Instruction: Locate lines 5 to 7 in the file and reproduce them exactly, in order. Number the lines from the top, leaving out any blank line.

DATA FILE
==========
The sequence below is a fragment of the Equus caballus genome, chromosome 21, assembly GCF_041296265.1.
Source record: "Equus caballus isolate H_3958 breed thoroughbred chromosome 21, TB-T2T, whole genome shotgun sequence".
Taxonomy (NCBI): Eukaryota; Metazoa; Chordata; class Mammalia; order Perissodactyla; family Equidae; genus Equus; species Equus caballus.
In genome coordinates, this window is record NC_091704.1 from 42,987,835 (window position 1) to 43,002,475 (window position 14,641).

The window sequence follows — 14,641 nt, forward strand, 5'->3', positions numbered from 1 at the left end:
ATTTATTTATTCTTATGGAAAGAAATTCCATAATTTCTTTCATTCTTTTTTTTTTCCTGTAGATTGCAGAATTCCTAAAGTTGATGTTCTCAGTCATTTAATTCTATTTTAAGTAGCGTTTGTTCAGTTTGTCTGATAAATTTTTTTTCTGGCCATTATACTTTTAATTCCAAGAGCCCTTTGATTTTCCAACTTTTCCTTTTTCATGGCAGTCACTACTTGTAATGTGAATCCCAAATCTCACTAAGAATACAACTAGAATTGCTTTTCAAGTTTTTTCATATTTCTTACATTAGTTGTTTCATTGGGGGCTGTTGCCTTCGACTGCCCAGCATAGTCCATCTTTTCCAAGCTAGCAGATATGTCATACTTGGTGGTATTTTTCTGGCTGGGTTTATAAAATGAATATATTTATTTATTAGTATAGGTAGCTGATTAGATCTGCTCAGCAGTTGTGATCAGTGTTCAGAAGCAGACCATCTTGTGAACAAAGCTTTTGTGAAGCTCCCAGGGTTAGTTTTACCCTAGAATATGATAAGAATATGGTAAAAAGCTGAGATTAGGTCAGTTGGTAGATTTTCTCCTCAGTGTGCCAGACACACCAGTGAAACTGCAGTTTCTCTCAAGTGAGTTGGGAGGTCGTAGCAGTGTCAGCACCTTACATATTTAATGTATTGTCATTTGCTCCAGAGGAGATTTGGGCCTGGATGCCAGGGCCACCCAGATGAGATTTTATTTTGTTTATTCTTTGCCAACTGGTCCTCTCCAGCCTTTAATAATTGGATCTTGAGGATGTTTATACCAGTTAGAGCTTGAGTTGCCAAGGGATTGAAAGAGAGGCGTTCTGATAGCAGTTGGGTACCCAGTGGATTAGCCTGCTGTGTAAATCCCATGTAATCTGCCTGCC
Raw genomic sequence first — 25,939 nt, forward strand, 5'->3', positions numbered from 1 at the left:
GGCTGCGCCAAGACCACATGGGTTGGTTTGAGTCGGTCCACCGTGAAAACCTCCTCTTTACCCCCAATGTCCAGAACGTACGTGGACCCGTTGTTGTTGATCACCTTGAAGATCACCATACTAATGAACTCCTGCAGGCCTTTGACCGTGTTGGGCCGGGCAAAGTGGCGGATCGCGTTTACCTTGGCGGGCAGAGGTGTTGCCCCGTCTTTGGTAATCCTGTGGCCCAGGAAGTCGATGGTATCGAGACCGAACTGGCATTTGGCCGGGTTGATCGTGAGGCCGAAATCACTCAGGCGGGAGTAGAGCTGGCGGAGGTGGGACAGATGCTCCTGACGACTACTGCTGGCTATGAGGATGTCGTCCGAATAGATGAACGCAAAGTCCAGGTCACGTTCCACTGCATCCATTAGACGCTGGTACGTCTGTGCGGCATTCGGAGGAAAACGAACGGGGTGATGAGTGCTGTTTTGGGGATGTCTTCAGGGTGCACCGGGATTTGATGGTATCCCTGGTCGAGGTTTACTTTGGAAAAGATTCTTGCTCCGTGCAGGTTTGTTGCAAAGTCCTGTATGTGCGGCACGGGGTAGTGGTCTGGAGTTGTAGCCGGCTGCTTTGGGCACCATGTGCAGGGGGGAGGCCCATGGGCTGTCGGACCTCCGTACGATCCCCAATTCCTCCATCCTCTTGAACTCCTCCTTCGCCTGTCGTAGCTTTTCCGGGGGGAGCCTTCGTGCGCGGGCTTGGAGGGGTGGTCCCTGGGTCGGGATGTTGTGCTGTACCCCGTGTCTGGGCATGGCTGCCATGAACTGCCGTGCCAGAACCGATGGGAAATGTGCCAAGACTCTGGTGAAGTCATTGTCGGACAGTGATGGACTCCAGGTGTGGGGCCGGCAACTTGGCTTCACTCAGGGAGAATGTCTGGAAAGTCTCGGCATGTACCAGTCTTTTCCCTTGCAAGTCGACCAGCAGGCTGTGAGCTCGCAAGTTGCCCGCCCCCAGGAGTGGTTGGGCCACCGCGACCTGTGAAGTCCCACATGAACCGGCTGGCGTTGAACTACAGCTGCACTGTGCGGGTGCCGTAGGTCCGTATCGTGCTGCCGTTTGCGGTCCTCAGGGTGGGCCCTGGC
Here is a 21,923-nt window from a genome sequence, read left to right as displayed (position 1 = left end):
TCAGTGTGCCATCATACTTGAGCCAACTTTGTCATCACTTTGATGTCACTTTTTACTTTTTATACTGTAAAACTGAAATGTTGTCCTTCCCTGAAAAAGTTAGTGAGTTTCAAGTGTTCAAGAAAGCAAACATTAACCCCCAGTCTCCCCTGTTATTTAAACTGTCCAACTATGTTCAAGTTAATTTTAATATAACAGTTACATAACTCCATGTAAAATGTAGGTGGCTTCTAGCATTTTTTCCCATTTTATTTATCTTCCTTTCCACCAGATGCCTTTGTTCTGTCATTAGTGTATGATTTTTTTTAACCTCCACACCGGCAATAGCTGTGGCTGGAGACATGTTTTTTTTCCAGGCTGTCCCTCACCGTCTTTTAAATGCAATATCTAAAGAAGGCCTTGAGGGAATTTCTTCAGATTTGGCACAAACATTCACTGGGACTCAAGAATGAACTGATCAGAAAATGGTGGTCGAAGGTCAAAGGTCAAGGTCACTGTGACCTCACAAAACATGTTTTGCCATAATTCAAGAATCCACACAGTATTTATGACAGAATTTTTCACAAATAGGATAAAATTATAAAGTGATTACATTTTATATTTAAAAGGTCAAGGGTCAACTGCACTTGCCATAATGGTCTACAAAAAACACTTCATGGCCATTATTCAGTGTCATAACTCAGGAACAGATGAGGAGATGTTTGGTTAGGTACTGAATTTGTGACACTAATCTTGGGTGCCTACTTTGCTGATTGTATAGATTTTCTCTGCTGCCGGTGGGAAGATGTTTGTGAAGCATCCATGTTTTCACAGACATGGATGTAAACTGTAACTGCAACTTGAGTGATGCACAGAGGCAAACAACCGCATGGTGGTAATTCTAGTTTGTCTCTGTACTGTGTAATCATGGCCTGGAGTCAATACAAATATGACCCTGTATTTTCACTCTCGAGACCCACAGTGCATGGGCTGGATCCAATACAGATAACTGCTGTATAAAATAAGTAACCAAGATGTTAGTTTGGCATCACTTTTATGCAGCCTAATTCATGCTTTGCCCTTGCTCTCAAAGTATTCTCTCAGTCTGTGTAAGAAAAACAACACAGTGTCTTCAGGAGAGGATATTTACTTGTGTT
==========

The window sequence follows — 14,641 nt, forward strand, 5'->3', positions numbered from 1 at the left end:
ATTTATTTATTCTTATGGAAAGAAATTCCATAATTTCTTTCATTCTTTTTTTTTTCCTGTAGATTGCAGAATTCCTAAAGTTGATGTTCTCAGTCATTTAATTCTATTTTAAGTAGCGTTTGTTCAGTTTGTCTGATAAATTTTTTTTCTGGCCATTATACTTTTAATTCCAAGAGCCCTTTGATTTTCCAACTTTTCCTTTTTCATGGCAGTCACTACTTGTAATGTGAATCCCAAATCTCACTAAGAATACAACTAGAATTGCTTTTCAAGTTTTTTCATATTTCTTACATTAGTTGTTTCATTGGGGGCTGTTGCCTTCGACTGCCCAGCATAGTCCATCTTTTCCAAGCTAGCAGATATGTCATACTTGGTGGTATTTTTCTGGCTGGGTTTATAAAATGAATATATTTATTTATTAGTATAGGTAGCTGATTAGATCTGCTCAGCAGTTGTGATCAGTGTTCAGAAGCAGACCATCTTGTGAACAAAGCTTTTGTGAAGCTCCCAGGGTTAGTTTTACCCTAGAATATGATAAGAATATGGTAAAAAGCTGAGATTAGGTCAGTTGGTAGATTTTCTCCTCAGTGTGCCAGACACACCAGTGAAACTGCAGTTTCTCTCAAGTGAGTTGGGAGGTCGTAGCAGTGTCAGCACCTTACATATTTAATGTATTGTCATTTGCTCCAGAGGAGATTTGGGCCTGGATGCCAGGGCCACCCAGATGAGATTTTATTTTGTTTATTCTTTGCCAACTGGTCCTCTCCAGCCTTTAATAATTGGATCTTGAGGATGTTTATACCAGTTAGAGCTTGAGTTGCCAAGGGATTGAAAGAGAGGCGTTCTGATAGCAGTTGGGTACCCAGTGGATTAGCCTGCTGTGTAAATCCCATGTAATCTGCCTGCC
Raw genomic sequence first — 25,939 nt, forward strand, 5'->3', positions numbered from 1 at the left: